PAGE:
Ukrainian POWs being marched off. One of their guards seems to be saying to camera “I tak i proidut” (“And that’s how they’ll go”)…

    Hehe. I’m reminded of an account from the Battle of the Bulge where the Germans had taken a sizeable number of Allied soldiers prisoner. Some German officer piped up within their hearing in English as they were being marched to the rear that ‘It’s a long way to Tipperrary!’

    People can be rather cruel to newly minted POW’s that way. 😉

    • Replies: @Wielgus
  82. S says:
    @Yellowface Anon

    I tend to agree about elements of a people’s elites all too often being prepared to sacrifice large numbers of their own for their own ends.

    Individuals and Peoples don’t plan world domination, only ideas do.

    Didn’t the Greek Alexander as an individual plan world domination, and his men willfully follow him, that is, until they got homesick? Maybe I’m misinterpreting what you’re saying. Can you elaborate some on what you mean?

    • Replies: @Emil Nikola Richard
  83. Mr. Hack says:
    @Anatoly Karlin

    Reading both Western and Russian sources regarding death tolls so far during this war, one gets wildly different results, each side slanting the numbers to its own benefit. One thing that is crystal clear, is that Ukrainian civilian deaths are much higher on the Ukrainians side, according to UN sources about 2,729 Ukrainian civilians have perished a a result of Putler’s Ukrainian dragnet of searching for “Nazis”. I would guess that a good majority of these elderly folks, mothers and children that have perished are from the Eastern zone, areas that are often Russian speaking enclaves. Areas that were once friendly towards Russia, that would be nice to have on your side if you indeed win the war in this area. Not any more. People remember who was responsible for this unprovoked war and who killed their own, and wont go for any Russian BS to the contrary.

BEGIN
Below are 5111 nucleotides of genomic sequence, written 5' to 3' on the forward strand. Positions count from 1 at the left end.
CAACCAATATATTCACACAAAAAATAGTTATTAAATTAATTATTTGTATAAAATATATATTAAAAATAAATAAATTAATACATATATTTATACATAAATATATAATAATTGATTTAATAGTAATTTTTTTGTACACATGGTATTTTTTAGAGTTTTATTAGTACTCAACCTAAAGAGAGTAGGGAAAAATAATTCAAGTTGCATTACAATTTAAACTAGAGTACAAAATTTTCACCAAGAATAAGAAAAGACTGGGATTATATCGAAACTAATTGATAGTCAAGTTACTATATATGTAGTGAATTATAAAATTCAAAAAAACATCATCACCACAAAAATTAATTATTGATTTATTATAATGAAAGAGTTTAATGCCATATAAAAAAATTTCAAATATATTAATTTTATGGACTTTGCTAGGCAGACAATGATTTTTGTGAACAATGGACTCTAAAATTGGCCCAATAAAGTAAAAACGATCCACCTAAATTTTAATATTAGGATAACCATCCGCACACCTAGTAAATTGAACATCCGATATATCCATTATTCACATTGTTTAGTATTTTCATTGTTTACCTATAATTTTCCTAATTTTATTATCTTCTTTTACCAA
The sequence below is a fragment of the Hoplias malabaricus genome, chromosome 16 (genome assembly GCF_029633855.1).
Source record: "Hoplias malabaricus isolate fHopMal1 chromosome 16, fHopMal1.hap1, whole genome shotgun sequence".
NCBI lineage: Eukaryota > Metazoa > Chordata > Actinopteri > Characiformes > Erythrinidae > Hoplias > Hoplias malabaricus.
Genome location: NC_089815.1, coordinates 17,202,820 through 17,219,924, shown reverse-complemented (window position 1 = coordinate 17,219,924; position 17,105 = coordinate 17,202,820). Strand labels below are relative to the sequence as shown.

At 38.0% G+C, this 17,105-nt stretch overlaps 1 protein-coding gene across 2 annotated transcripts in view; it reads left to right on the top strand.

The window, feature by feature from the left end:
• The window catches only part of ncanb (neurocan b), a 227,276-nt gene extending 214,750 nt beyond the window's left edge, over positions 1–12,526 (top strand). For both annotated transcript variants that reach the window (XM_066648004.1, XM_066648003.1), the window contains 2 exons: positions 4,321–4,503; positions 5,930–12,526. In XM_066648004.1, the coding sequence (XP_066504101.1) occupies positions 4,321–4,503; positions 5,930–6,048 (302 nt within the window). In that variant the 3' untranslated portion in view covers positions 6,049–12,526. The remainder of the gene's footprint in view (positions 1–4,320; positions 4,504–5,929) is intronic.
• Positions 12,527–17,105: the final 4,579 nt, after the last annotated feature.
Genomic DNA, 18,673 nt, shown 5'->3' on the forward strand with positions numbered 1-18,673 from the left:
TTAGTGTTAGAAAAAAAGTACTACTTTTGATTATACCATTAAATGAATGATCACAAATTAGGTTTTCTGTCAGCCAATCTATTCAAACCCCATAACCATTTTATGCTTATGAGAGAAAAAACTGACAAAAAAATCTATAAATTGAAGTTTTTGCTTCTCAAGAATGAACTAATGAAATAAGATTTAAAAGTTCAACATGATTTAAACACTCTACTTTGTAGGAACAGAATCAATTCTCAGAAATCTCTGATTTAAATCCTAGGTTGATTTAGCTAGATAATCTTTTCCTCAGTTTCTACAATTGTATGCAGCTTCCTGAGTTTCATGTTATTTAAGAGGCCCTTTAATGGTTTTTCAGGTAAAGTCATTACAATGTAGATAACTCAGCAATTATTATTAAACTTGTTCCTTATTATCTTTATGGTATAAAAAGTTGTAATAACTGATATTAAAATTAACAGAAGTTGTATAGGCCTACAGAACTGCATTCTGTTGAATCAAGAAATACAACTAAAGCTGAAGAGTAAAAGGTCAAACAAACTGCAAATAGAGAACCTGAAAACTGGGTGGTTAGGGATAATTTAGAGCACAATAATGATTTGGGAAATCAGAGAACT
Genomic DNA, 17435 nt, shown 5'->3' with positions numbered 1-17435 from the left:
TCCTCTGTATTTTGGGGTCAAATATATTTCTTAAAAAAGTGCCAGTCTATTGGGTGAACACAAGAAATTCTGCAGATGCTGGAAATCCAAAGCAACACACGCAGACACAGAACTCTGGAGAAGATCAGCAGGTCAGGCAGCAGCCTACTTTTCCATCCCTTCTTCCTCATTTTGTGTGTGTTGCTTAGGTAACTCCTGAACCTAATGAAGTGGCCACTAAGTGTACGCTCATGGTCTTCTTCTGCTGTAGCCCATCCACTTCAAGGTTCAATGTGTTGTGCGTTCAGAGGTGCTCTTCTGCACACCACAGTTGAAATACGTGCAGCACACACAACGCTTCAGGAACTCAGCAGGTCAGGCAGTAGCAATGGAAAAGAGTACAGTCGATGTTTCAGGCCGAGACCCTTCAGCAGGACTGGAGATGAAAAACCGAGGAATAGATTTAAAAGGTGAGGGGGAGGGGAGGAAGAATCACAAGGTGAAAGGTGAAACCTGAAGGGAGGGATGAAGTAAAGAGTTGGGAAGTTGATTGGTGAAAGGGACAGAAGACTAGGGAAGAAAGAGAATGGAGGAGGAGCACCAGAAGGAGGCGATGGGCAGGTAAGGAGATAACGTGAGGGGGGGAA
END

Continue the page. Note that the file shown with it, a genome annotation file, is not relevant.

84. @S

    That is one story.